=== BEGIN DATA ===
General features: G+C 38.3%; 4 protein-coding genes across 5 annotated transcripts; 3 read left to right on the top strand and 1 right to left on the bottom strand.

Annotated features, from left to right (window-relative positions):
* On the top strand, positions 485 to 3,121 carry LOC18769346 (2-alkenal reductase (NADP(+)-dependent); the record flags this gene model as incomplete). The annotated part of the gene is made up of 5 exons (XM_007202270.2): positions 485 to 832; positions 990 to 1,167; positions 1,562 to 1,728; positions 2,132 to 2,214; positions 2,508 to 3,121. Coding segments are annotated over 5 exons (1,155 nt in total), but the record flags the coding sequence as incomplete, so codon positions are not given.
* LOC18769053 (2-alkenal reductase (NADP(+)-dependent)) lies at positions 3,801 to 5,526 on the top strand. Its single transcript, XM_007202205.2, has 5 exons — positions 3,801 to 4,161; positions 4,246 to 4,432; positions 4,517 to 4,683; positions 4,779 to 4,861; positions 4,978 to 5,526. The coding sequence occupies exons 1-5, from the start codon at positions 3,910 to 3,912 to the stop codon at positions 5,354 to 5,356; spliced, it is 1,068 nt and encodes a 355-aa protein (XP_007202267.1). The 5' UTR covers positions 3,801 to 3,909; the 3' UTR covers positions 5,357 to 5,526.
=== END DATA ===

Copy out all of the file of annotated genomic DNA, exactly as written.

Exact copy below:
General features: G+C 38.3%; 4 protein-coding genes across 5 annotated transcripts; 3 read left to right on the top strand and 1 right to left on the bottom strand.

Annotated features, from left to right (window-relative positions):
* On the top strand, positions 485 to 3,121 carry LOC18769346 (2-alkenal reductase (NADP(+)-dependent); the record flags this gene model as incomplete). The annotated part of the gene is made up of 5 exons (XM_007202270.2): positions 485 to 832; positions 990 to 1,167; positions 1,562 to 1,728; positions 2,132 to 2,214; positions 2,508 to 3,121. Coding segments are annotated over 5 exons (1,155 nt in total), but the record flags the coding sequence as incomplete, so codon positions are not given.
* LOC18769053 (2-alkenal reductase (NADP(+)-dependent)) lies at positions 3,801 to 5,526 on the top strand. Its single transcript, XM_007202205.2, has 5 exons — positions 3,801 to 4,161; positions 4,246 to 4,432; positions 4,517 to 4,683; positions 4,779 to 4,861; positions 4,978 to 5,526. The coding sequence occupies exons 1-5, from the start codon at positions 3,910 to 3,912 to the stop codon at positions 5,354 to 5,356; spliced, it is 1,068 nt and encodes a 355-aa protein (XP_007202267.1). The 5' UTR covers positions 3,801 to 3,909; the 3' UTR covers positions 5,357 to 5,526.